Windsor City Council member Deb Fudge has secured the endorsement of the Sonoma County Democratic Party in her quest to replace outgoing Fourth District Supervisor Mike McGuire, the party said Thursday.
Nearly three months after he was arrested in the pre-dawn darkness outside a Santa Rosa woman’s home, Sonoma County Supervisor Efren Carrillo returns to court Friday to see whether he will be charged with a crime.
Political support for embattled Sonoma County Supervisor Efren Carrillo crumbled further this week as the Sonoma County Democratic Party said Carrillo should resign if the recent criminal allegations facing him turn out to be accurate.
The Sonoma County Democratic Party is demanding that county fair officials reverse a decision denying overtime pay to about 600 temporary workers at the annual event.
Two influential labor coalitions Wednesday called for Sonoma County Supervisor Efren Carrillo to resign, saying he has displayed ‘a pattern of poor choices and bad behavior’ that have brought ‘shame and discredit’ on the county and that he can no longer effectively represent his district or residents countywide.
Sonoma County Supervisor Efren Carrillo’s arrest Saturday on suspicion of burglary and prowling is likely to curtail any short-term plans of his to seek higher office and could cut short or limit his career in local government, political observers said Sunday.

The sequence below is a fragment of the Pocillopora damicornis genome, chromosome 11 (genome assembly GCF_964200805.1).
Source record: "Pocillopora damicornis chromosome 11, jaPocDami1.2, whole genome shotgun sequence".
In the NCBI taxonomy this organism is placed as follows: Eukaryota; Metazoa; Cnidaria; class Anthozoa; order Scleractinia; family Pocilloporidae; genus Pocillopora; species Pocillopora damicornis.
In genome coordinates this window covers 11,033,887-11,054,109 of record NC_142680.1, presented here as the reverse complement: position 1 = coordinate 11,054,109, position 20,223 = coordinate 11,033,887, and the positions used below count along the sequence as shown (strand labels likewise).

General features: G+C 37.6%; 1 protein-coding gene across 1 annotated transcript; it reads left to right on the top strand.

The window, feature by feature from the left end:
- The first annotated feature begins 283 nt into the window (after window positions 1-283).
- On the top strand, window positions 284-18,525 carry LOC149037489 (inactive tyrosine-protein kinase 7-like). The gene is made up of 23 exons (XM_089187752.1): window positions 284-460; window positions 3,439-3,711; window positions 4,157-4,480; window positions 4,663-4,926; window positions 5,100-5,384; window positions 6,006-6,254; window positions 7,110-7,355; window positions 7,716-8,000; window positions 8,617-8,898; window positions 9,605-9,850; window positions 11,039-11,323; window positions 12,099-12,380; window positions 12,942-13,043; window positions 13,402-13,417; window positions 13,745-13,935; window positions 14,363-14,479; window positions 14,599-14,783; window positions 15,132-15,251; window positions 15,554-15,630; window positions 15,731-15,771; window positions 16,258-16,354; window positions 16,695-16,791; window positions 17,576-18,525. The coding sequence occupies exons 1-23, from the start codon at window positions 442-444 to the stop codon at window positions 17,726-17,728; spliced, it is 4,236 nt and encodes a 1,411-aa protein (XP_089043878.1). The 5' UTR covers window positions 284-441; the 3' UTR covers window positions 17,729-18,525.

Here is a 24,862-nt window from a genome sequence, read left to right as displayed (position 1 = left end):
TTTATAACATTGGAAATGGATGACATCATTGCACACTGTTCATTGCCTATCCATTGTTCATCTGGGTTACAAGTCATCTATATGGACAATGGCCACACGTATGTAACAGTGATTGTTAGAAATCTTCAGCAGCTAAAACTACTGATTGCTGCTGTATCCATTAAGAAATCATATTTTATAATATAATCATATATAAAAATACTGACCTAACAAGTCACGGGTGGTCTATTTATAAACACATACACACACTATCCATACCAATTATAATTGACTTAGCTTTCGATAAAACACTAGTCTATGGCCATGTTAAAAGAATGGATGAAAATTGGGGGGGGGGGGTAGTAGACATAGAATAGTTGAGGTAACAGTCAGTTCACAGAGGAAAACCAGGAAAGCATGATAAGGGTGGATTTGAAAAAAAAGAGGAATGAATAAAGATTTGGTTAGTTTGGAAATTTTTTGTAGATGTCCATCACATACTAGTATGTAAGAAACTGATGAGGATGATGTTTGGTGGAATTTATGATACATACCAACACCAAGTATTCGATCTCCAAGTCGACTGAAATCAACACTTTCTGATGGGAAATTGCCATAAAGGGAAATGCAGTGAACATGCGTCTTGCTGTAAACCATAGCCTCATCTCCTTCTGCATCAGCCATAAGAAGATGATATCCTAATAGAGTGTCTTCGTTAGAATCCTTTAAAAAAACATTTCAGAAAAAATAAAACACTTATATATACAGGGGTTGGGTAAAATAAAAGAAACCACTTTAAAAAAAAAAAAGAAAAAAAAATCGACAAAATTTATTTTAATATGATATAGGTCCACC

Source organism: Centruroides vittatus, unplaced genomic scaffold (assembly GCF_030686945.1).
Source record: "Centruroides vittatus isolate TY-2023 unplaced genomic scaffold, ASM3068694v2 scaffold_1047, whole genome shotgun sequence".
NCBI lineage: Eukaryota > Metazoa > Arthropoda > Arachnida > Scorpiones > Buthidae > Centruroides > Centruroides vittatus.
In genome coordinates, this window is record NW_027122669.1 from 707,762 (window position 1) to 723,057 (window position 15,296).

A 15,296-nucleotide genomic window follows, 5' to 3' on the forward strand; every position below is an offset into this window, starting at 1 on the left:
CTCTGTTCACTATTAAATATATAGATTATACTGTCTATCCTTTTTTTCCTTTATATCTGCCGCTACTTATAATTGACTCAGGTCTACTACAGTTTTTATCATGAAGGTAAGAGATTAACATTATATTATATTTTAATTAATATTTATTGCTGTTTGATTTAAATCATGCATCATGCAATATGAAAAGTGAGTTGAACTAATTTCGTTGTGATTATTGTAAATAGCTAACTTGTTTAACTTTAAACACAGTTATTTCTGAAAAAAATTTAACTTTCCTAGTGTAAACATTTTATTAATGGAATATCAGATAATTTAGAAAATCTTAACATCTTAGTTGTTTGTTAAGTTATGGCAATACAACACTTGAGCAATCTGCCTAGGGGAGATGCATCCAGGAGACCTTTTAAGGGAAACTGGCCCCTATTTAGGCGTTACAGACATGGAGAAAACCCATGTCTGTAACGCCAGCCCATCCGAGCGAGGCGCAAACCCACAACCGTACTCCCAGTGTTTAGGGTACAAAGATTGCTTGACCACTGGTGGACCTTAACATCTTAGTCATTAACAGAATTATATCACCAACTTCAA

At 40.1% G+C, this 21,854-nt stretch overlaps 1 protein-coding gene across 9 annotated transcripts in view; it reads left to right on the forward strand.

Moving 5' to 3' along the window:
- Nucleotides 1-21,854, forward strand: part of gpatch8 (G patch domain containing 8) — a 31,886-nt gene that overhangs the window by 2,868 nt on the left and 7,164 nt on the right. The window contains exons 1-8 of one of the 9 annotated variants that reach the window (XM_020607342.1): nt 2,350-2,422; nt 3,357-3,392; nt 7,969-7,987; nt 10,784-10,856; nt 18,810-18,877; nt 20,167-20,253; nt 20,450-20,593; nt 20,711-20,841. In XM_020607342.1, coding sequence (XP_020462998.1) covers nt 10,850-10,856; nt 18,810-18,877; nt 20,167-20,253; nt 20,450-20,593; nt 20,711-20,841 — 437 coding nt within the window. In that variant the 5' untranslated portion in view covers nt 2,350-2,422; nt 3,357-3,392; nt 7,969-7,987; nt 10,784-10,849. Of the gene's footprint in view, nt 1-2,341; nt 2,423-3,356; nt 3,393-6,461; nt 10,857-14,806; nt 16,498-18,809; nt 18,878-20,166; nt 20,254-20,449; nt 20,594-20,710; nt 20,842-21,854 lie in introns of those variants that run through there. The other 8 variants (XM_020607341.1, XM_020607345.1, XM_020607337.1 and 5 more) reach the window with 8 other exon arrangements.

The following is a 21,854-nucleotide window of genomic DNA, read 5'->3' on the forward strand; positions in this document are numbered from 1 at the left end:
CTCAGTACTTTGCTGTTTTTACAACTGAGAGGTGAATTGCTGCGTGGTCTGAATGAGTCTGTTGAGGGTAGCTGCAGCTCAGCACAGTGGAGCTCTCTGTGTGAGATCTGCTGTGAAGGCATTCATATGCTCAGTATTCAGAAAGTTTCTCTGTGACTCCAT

In March, Norman Solomon began a campaign apparently intended to scare seniors, create division in the Democratic Party and discredit Rep. Jared Huffman, D-San Rafael, for not signing a pledge which only 25 of the 535 members of the 113th Congress chose to lend their name. He claimed that Huffman was throwing seniors under the bus.
On the day that Susan Gorin will be sworn in as the new Sonoma County 1st District supervisor, her former colleagues on the Santa Rosa City Council will begin the politically delicate task of replacing her. Several key questions facing the council Tuesday will determine how they’ll go about filling the vacancy.
The official election results are in, but who’ll be the next mayor of Santa Rosa remains anyone’s guess.
Once new City Council members Erin Carlstrom and Julie Combs are sworn in Tuesday, the new council’s first order of business will be to select a mayor from their ranks.
It’s usually a predictable decision, with the gavel (and an extra $400 per month) passing to the most experienced member in the majority who has not yet held the post.
But this year all bets are off.
The election of attorney Erin Carlstrom has upended the city’s political apple cart, making the 29-year-old political newcomer the swing vote on the issue and leading to intense speculation about whom she’ll support.
Carlstrom says she’s taking the decision seriously and has been listening closely to a variety of viewpoints.
Despite having a massive financial advantage and the backing of powerful Democratic Party and union allies, Santa Rosa Assemblyman Michael Allen lost his bid for another term to a relative political unknown.